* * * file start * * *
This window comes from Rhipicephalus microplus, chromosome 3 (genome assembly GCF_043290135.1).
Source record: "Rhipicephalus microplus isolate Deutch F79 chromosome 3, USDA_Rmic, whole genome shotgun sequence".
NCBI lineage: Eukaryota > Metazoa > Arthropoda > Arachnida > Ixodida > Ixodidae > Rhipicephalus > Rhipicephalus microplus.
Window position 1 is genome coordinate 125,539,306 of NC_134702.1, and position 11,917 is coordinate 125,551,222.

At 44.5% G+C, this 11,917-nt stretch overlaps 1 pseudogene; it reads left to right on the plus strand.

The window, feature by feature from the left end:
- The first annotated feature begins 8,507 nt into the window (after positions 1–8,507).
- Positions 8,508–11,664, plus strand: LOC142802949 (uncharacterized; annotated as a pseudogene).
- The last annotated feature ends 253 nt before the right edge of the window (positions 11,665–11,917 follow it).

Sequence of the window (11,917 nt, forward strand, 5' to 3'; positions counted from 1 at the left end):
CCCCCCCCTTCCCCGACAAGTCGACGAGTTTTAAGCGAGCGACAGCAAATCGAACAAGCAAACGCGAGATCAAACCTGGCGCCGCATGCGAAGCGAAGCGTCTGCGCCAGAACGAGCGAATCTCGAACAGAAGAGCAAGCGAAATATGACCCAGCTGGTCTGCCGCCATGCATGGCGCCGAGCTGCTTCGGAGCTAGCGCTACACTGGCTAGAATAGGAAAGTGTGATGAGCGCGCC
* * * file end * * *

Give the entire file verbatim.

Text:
This window comes from Rhipicephalus microplus, chromosome 3 (genome assembly GCF_043290135.1).
Source record: "Rhipicephalus microplus isolate Deutch F79 chromosome 3, USDA_Rmic, whole genome shotgun sequence".
NCBI lineage: Eukaryota > Metazoa > Arthropoda > Arachnida > Ixodida > Ixodidae > Rhipicephalus > Rhipicephalus microplus.
Window position 1 is genome coordinate 125,539,306 of NC_134702.1, and position 11,917 is coordinate 125,551,222.

At 44.5% G+C, this 11,917-nt stretch overlaps 1 pseudogene; it reads left to right on the plus strand.

The window, feature by feature from the left end:
- The first annotated feature begins 8,507 nt into the window (after positions 1–8,507).
- Positions 8,508–11,664, plus strand: LOC142802949 (uncharacterized; annotated as a pseudogene).
- The last annotated feature ends 253 nt before the right edge of the window (positions 11,665–11,917 follow it).

Sequence of the window (11,917 nt, forward strand, 5' to 3'; positions counted from 1 at the left end):
CCCCCCCCTTCCCCGACAAGTCGACGAGTTTTAAGCGAGCGACAGCAAATCGAACAAGCAAACGCGAGATCAAACCTGGCGCCGCATGCGAAGCGAAGCGTCTGCGCCAGAACGAGCGAATCTCGAACAGAAGAGCAAGCGAAATATGACCCAGCTGGTCTGCCGCCATGCATGGCGCCGAGCTGCTTCGGAGCTAGCGCTACACTGGCTAGAATAGGAAAGTGTGATGAGCGCGCC